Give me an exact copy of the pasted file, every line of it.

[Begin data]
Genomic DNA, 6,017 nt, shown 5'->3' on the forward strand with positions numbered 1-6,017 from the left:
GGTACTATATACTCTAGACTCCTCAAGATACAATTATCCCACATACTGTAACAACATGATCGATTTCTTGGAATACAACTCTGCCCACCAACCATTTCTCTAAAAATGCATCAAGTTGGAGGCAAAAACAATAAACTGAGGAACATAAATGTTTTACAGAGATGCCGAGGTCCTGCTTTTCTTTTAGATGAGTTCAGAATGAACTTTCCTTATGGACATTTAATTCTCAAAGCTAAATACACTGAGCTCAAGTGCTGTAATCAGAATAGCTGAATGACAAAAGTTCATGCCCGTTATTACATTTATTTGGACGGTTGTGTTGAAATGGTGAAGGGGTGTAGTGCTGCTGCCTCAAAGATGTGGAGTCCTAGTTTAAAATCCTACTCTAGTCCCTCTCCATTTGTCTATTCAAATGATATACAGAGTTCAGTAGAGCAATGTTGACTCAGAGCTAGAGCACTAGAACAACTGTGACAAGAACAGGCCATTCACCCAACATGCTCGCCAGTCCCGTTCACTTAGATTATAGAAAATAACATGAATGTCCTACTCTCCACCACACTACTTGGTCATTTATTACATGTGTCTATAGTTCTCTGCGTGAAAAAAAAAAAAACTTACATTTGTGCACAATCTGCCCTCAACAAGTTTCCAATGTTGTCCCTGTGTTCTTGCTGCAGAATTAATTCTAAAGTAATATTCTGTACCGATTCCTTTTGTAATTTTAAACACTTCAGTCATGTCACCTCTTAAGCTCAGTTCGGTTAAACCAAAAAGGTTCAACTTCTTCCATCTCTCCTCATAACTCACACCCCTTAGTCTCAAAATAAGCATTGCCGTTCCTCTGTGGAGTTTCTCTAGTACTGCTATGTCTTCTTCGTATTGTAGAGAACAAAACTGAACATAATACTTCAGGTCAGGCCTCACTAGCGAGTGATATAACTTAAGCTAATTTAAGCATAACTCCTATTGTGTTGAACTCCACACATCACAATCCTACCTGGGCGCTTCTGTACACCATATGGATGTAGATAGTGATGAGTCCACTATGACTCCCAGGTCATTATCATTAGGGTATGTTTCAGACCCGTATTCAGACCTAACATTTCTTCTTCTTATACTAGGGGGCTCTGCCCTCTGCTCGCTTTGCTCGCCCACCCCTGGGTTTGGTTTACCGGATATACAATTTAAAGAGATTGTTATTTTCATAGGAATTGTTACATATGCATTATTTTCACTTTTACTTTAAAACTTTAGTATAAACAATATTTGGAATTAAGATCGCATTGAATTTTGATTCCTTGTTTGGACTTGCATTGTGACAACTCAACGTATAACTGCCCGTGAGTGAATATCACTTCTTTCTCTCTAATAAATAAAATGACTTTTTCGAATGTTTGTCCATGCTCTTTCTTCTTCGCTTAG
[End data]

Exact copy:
Genomic DNA, 6,017 nt, shown 5'->3' on the forward strand with positions numbered 1-6,017 from the left:
GGTACTATATACTCTAGACTCCTCAAGATACAATTATCCCACATACTGTAACAACATGATCGATTTCTTGGAATACAACTCTGCCCACCAACCATTTCTCTAAAAATGCATCAAGTTGGAGGCAAAAACAATAAACTGAGGAACATAAATGTTTTACAGAGATGCCGAGGTCCTGCTTTTCTTTTAGATGAGTTCAGAATGAACTTTCCTTATGGACATTTAATTCTCAAAGCTAAATACACTGAGCTCAAGTGCTGTAATCAGAATAGCTGAATGACAAAAGTTCATGCCCGTTATTACATTTATTTGGACGGTTGTGTTGAAATGGTGAAGGGGTGTAGTGCTGCTGCCTCAAAGATGTGGAGTCCTAGTTTAAAATCCTACTCTAGTCCCTCTCCATTTGTCTATTCAAATGATATACAGAGTTCAGTAGAGCAATGTTGACTCAGAGCTAGAGCACTAGAACAACTGTGACAAGAACAGGCCATTCACCCAACATGCTCGCCAGTCCCGTTCACTTAGATTATAGAAAATAACATGAATGTCCTACTCTCCACCACACTACTTGGTCATTTATTACATGTGTCTATAGTTCTCTGCGTGAAAAAAAAAAAAACTTACATTTGTGCACAATCTGCCCTCAACAAGTTTCCAATGTTGTCCCTGTGTTCTTGCTGCAGAATTAATTCTAAAGTAATATTCTGTACCGATTCCTTTTGTAATTTTAAACACTTCAGTCATGTCACCTCTTAAGCTCAGTTCGGTTAAACCAAAAAGGTTCAACTTCTTCCATCTCTCCTCATAACTCACACCCCTTAGTCTCAAAATAAGCATTGCCGTTCCTCTGTGGAGTTTCTCTAGTACTGCTATGTCTTCTTCGTATTGTAGAGAACAAAACTGAACATAATACTTCAGGTCAGGCCTCACTAGCGAGTGATATAACTTAAGCTAATTTAAGCATAACTCCTATTGTGTTGAACTCCACACATCACAATCCTACCTGGGCGCTTCTGTACACCATATGGATGTAGATAGTGATGAGTCCACTATGACTCCCAGGTCATTATCATTAGGGTATGTTTCAGACCCGTATTCAGACCTAACATTTCTTCTTCTTATACTAGGGGGCTCTGCCCTCTGCTCGCTTTGCTCGCCCACCCCTGGGTTTGGTTTACCGGATATACAATTTAAAGAGATTGTTATTTTCATAGGAATTGTTACATATGCATTATTTTCACTTTTACTTTAAAACTTTAGTATAAACAATATTTGGAATTAAGATCGCATTGAATTTTGATTCCTTGTTTGGACTTGCATTGTGACAACTCAACGTATAACTGCCCGTGAGTGAATATCACTTCTTTCTCTCTAATAAATAAAATGACTTTTTCGAATGTTTGTCCATGCTCTTTCTTCTTCGCTTAG